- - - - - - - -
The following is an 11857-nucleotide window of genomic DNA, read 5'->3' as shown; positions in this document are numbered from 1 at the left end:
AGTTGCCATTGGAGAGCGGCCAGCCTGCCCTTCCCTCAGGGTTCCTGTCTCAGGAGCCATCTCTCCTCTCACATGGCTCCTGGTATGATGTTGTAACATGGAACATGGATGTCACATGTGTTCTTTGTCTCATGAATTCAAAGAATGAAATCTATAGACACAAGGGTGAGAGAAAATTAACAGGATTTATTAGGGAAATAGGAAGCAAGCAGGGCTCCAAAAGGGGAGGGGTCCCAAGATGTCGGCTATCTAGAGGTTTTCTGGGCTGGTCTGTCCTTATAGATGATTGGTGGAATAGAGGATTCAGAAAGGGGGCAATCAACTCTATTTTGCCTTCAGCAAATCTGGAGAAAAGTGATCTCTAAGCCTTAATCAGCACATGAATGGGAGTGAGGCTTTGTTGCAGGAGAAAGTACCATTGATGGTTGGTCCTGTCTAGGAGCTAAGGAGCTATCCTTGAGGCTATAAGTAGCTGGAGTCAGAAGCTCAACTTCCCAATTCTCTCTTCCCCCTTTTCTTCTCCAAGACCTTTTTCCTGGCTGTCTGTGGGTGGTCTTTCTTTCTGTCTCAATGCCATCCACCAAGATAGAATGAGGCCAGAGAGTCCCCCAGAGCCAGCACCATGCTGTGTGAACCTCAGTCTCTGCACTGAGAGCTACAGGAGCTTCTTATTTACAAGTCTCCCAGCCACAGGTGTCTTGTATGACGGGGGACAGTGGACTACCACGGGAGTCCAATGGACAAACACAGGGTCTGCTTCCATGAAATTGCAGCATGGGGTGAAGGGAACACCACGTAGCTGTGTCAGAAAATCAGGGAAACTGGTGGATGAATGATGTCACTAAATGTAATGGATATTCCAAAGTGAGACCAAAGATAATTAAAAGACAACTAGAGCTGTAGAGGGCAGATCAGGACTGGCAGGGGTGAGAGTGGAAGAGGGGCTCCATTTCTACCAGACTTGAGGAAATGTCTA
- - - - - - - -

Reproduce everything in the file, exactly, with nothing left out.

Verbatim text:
The following is an 11857-nucleotide window of genomic DNA, read 5'->3' as shown; positions in this document are numbered from 1 at the left end:
AGTTGCCATTGGAGAGCGGCCAGCCTGCCCTTCCCTCAGGGTTCCTGTCTCAGGAGCCATCTCTCCTCTCACATGGCTCCTGGTATGATGTTGTAACATGGAACATGGATGTCACATGTGTTCTTTGTCTCATGAATTCAAAGAATGAAATCTATAGACACAAGGGTGAGAGAAAATTAACAGGATTTATTAGGGAAATAGGAAGCAAGCAGGGCTCCAAAAGGGGAGGGGTCCCAAGATGTCGGCTATCTAGAGGTTTTCTGGGCTGGTCTGTCCTTATAGATGATTGGTGGAATAGAGGATTCAGAAAGGGGGCAATCAACTCTATTTTGCCTTCAGCAAATCTGGAGAAAAGTGATCTCTAAGCCTTAATCAGCACATGAATGGGAGTGAGGCTTTGTTGCAGGAGAAAGTACCATTGATGGTTGGTCCTGTCTAGGAGCTAAGGAGCTATCCTTGAGGCTATAAGTAGCTGGAGTCAGAAGCTCAACTTCCCAATTCTCTCTTCCCCCTTTTCTTCTCCAAGACCTTTTTCCTGGCTGTCTGTGGGTGGTCTTTCTTTCTGTCTCAATGCCATCCACCAAGATAGAATGAGGCCAGAGAGTCCCCCAGAGCCAGCACCATGCTGTGTGAACCTCAGTCTCTGCACTGAGAGCTACAGGAGCTTCTTATTTACAAGTCTCCCAGCCACAGGTGTCTTGTATGACGGGGGACAGTGGACTACCACGGGAGTCCAATGGACAAACACAGGGTCTGCTTCCATGAAATTGCAGCATGGGGTGAAGGGAACACCACGTAGCTGTGTCAGAAAATCAGGGAAACTGGTGGATGAATGATGTCACTAAATGTAATGGATATTCCAAAGTGAGACCAAAGATAATTAAAAGACAACTAGAGCTGTAGAGGGCAGATCAGGACTGGCAGGGGTGAGAGTGGAAGAGGGGCTCCATTTCTACCAGACTTGAGGAAATGTCTA